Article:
Sasol, CEF jointly study feasibility of biodiesel production
Johannesburg, South Africa — Sasol Ltd. and the Central Energy Fund (CEF) are considering building a 100,000 metric-ton-per-year soybean-based biodiesel plant in partnership with an empowerment consortium group. Over 500,000 metric tons of soybean feed to the proposed biodiesel plant will yield the projected 100,000 metric tons of biodiesel.
The two parties have a memorandum of understanding to conduct a feasibility study, which will also consider production facility locations. It should be completed by yearend 2006.
A pre-feasibility study conducted over the last few years by Sasol in close cooperation with the CEF indicated potential for commercial-scale production from this source if supported by appropriate fiscal incentives. This environmental initiative is in line with Sasol's value of continuous improvement.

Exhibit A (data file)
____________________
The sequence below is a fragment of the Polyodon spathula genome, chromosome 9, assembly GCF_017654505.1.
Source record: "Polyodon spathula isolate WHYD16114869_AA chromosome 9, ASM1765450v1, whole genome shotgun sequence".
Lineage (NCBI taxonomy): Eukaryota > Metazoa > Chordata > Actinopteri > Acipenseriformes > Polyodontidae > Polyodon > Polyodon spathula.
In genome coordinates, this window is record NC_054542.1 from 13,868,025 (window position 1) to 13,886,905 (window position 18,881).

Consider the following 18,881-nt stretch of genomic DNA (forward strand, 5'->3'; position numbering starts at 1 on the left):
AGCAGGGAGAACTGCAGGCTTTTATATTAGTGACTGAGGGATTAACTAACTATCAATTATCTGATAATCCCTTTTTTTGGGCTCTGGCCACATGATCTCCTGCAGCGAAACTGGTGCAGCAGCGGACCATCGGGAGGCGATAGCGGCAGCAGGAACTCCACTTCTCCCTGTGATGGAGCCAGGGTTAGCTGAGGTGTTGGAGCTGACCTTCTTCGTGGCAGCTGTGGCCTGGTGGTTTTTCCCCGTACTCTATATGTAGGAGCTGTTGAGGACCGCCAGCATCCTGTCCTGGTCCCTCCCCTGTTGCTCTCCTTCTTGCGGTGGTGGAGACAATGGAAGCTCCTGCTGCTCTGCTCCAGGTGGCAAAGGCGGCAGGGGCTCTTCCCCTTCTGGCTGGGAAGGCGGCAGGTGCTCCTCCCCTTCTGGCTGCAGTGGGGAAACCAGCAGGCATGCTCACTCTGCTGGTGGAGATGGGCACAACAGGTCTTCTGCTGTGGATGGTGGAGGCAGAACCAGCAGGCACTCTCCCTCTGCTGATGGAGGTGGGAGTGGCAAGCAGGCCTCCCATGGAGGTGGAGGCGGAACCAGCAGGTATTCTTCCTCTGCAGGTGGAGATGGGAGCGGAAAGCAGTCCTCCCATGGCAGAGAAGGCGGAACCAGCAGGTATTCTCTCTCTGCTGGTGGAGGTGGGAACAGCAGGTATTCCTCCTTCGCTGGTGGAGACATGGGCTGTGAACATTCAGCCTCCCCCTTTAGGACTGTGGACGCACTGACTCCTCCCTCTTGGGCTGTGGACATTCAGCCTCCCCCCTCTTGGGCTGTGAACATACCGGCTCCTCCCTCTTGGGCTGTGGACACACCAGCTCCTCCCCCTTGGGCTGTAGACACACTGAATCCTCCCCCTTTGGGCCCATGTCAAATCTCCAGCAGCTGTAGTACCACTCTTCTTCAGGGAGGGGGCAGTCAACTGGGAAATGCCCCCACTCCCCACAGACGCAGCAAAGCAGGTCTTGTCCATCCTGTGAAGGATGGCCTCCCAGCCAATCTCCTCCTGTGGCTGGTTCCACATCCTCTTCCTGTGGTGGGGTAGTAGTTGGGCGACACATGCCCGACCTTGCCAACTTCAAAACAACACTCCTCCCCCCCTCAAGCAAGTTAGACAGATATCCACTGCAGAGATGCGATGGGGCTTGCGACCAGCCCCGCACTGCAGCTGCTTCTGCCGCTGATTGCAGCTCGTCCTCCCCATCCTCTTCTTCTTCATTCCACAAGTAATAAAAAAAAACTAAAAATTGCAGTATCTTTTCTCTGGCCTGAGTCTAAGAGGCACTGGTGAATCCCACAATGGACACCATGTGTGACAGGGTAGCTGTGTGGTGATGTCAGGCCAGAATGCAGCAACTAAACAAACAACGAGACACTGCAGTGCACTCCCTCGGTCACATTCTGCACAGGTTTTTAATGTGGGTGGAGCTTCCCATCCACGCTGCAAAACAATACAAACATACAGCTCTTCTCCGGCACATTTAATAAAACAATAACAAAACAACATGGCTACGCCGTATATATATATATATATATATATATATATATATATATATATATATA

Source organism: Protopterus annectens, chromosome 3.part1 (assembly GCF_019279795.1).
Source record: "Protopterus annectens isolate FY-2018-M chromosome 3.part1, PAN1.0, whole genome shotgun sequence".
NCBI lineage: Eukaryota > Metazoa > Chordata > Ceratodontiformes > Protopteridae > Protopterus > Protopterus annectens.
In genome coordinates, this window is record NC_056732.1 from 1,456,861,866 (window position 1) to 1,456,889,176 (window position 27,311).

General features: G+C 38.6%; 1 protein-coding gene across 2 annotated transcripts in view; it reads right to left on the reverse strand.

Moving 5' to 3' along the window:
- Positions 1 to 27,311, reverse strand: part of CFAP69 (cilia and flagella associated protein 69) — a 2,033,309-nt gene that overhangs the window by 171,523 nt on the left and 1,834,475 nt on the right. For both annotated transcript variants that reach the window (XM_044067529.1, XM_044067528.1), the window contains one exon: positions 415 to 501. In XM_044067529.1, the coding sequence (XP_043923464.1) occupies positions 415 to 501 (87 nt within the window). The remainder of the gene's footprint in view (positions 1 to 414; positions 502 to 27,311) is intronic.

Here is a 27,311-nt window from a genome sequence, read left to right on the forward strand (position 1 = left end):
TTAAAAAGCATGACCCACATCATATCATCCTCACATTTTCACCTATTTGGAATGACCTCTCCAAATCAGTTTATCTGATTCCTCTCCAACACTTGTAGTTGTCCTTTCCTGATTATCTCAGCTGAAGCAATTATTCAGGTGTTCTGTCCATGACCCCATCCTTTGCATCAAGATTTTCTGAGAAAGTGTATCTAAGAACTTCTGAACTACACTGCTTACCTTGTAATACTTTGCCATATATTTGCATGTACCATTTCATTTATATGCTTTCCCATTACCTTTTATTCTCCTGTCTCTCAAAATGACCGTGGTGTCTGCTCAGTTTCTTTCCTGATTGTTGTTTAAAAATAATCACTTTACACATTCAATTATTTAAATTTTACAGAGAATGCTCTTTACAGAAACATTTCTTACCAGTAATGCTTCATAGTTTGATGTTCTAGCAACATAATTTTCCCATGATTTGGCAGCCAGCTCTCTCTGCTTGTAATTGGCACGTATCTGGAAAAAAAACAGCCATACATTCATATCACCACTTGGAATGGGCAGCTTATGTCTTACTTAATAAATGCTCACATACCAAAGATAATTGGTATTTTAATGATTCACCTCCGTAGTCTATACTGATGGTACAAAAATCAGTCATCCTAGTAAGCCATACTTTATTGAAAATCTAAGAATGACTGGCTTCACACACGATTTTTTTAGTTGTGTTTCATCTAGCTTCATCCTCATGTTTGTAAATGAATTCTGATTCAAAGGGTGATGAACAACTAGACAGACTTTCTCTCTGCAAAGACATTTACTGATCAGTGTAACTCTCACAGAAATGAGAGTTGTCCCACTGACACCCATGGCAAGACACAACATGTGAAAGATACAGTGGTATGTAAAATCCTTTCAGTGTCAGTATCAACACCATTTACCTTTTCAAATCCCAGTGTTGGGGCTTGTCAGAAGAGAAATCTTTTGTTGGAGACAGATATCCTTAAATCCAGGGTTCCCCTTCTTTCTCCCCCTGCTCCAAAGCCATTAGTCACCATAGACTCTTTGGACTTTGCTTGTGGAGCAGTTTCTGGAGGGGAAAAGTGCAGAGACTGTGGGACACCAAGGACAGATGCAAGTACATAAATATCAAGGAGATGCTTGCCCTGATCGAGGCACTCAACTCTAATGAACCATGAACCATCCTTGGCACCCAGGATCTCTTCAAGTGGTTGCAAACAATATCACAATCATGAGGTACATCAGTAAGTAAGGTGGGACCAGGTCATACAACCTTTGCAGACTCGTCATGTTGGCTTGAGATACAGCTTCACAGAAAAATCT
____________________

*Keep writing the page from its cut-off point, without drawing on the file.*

“Sasol recognizes the importance of renewable energy as part of our sustainability and we support government’s commitment to diversify the energy mix in South Africa. International experience has shown that many socio-economic benefits accrue from biofuel production, including job creation, foreign exchange savings, and strengthening of the rural agricultural economy,” says Sasol Nitro managing director Bernard Klingenberg.
“We are confident that a large-scale, commercial biodiesel facility will create an excellent opportunity for meaningful incorporation of emerging farmers into the supply chain. It will also give impetus to government's white paper on the‘Promotion of Renewable Energy,’” says Manny Singh, general manager at the Energy Development Corp., a division of the CEF.
Vegetable oil in a catalytic reaction with methanol yields biodiesel—a renewable diesel blending component. Annual global production is about 3-million metric tons, with Western Europe being the leading market. Significant production also occurs in the U.S. and Asia. Biodiesel can be blended readily with petroleum-based diesel without any vehicle modification. Biodiesel contains little sulphur and is clean-burning,. It is an environmentally benign fuel that does not contribute to global climate change and reduces most tailpipe emissions, such as carbon monoxide, particulates, and aromatic compounds.
— Richard Phelps , senior editor, Control Engineering
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